Earlier today (6/28/2016), in a tersely worded statement, Xinhua reported that Lu Wei would no longer serve as the director of the Office of the Central Leading Group for Cybersecurity and Informatization. Unless something has changed in organizational terms, it also means he is no longer in charge of the Cyberspace Administration of China (CAC), the body he built almost from scratch over the last three years.
What is behind this move? It is tempting to see it as a demotion or dismissal. It is not yet made clear where Lu will go, and there is a lot of wishful thinking among observers to see the back of the man who’s been the architect of a much more assertive Internet strategy, both at home and abroad. However, while no option can ever be really dismissed in China’s opaque elite politics, I don’t think this departure is due to Lu getting in trouble. There have been few signs of this: in contrast to other cases where senior officials were dismissed or put under investigation, there have been no rumors to that effect to speak of.
If he ended up on someone’s wrong side politically, one would have expected different signals, for instance, growing policy isolation. But that has not happened. Over the past few months, Xi Jinping attended the World Internet Conference, Lu’s flagship event; Lu published a high-profile article to celebrate the second anniversary of the Central Leading Group’s founding; and the CAC published a number of draft measures for a Cybersecurity law that is moving forward as well. He also went to Moscow for a high-level Russian cybergovernance conference. It seems implausible that an official under a sword of Damocles would be allowed to leave the country.
Another report suggested that Lu Wei was removed after foreign corporations complained to Vice-Premier Wang Yang about his conduct. Yet, as far as this writer is aware, there is no precedent for a minister-level official being removed after foreign intervention, particularly at a time when putting a bit of stick about foreign companies seems to be official policy.
In comparison, another scenario is much more likely: Lu Wei is being promoted. He is clearly a man of some ambition, and the CAC has allowed him to notch up a highly impressive track record. However, there are quite strict Party norms that delineate the path to the top of Chinese politics. One essential requirement is that a candidate for Standing Committee membership needs to have either been in charge of a province or an important political body.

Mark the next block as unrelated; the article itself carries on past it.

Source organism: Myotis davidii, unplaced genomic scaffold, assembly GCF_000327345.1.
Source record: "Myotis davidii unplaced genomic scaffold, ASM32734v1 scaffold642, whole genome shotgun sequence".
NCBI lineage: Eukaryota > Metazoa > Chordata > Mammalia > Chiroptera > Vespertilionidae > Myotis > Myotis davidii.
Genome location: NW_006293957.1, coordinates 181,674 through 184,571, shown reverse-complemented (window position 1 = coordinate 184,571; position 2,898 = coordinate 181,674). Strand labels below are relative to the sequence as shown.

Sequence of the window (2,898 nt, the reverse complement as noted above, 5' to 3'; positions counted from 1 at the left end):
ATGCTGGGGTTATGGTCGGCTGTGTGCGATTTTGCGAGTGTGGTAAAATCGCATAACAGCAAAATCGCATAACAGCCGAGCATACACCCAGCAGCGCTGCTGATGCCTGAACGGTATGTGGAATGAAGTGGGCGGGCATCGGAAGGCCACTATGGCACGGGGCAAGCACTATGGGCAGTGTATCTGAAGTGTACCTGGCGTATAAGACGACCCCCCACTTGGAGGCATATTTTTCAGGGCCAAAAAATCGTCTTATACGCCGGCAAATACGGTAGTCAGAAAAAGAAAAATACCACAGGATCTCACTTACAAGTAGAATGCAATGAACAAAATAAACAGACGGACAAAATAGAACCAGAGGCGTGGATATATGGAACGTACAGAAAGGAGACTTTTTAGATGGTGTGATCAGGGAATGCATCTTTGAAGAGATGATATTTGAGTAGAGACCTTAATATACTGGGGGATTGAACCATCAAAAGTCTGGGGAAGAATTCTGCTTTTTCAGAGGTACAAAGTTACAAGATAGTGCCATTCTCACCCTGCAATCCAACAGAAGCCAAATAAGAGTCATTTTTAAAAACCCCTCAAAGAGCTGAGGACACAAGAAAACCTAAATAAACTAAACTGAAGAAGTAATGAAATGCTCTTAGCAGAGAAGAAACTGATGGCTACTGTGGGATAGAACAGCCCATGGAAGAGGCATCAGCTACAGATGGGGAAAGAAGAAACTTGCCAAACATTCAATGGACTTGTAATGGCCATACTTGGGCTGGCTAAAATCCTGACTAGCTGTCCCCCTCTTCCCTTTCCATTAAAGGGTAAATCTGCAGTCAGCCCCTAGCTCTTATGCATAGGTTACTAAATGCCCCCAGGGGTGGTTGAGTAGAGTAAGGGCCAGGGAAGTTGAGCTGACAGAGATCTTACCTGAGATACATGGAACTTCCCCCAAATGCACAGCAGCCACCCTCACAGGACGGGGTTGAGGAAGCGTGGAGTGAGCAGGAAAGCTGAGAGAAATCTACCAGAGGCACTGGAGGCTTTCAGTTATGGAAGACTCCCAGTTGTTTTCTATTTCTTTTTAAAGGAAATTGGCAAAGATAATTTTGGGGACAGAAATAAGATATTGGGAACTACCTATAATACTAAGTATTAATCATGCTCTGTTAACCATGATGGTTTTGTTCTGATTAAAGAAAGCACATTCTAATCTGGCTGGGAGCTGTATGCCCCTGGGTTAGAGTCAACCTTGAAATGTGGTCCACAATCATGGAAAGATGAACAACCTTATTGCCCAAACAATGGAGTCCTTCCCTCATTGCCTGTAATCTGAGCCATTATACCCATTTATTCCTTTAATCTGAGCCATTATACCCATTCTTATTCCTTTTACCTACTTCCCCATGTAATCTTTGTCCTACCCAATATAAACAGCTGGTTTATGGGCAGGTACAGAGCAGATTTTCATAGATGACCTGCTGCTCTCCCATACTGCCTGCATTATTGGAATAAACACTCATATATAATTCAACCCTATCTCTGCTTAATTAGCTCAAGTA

In Lu Wei’s case, both options are plausible. Over the past few months, rumors circulated that Lu Wei would take charge of the Zhejiang province. This would be quite symbolic, given it is also the place where Xi Jinping started his ascent, as well as practical: due to the World Internet Conference being held there, he already has strong relationships with local government departments there. Certainly, as Caijing suggests, there are ample precedents where propaganda officials took over provincial positions. Current Central Propaganda Department (CPD) director Liu Qibao, for instance, served as Party Secretary of Guangxi and Sichuan.
The other option is that, as SCMP reported initially, Lu is going to focus much more on propaganda work, and remain a vice-director of the CPD. Over the past years, even as the CAC grew from strength to strength, the CPD’s relevance to media has languished. It had proven unable to stem the tide of social media and online voices, which led to the CAC’s establishment in the first place. Nevertheless, it remains important symbolically, as a prominent Party body with a long history, as well as through its oversight of education, culture and ideology. Under this scenario, Liu Qibao would, like his two predecessors, be moved up to the Standing Committee at the 19th Party Congress. This would pave the way for Lu, who would have five years to revitalize the CPD.
Accomplishing this would be the feather in his cap that might propel him, in turn, to the Standing Committee at the 20th Party Congress. By that time, Liu Qibao would be too old to be eligible for a second term. Moreover, with his close connections at CAC, it is likely that both bodies would be able to work very closely together, better integrating the CAC’s propaganda and content management efforts with the broader ideological field managed by the CPD.
In the mean time, Lu’s successor at the CAC will be Xu Lin, who was moved in from the directorship of the Shanghai municipal propaganda department a year ago. Quiet and reserved, he seems the antithesis of Lu’s more flamboyant persona. But that may suit the changed circumstances of the CAC. In a way, Lu is leaving at the right moment: most of the big wins have been achieved. The way Lu was able to build up the CAC from scratch over a mere three years was highly impressive, even if it was helped by circumstances and Xi Jinping’s favor. In a very short time, he reversed the leadership’s perception of the Internet from something to be feared to something that could be mastered. With most of the pioneering work at the CAC done, there is little left for Lu to gain. Time for a change, perhaps?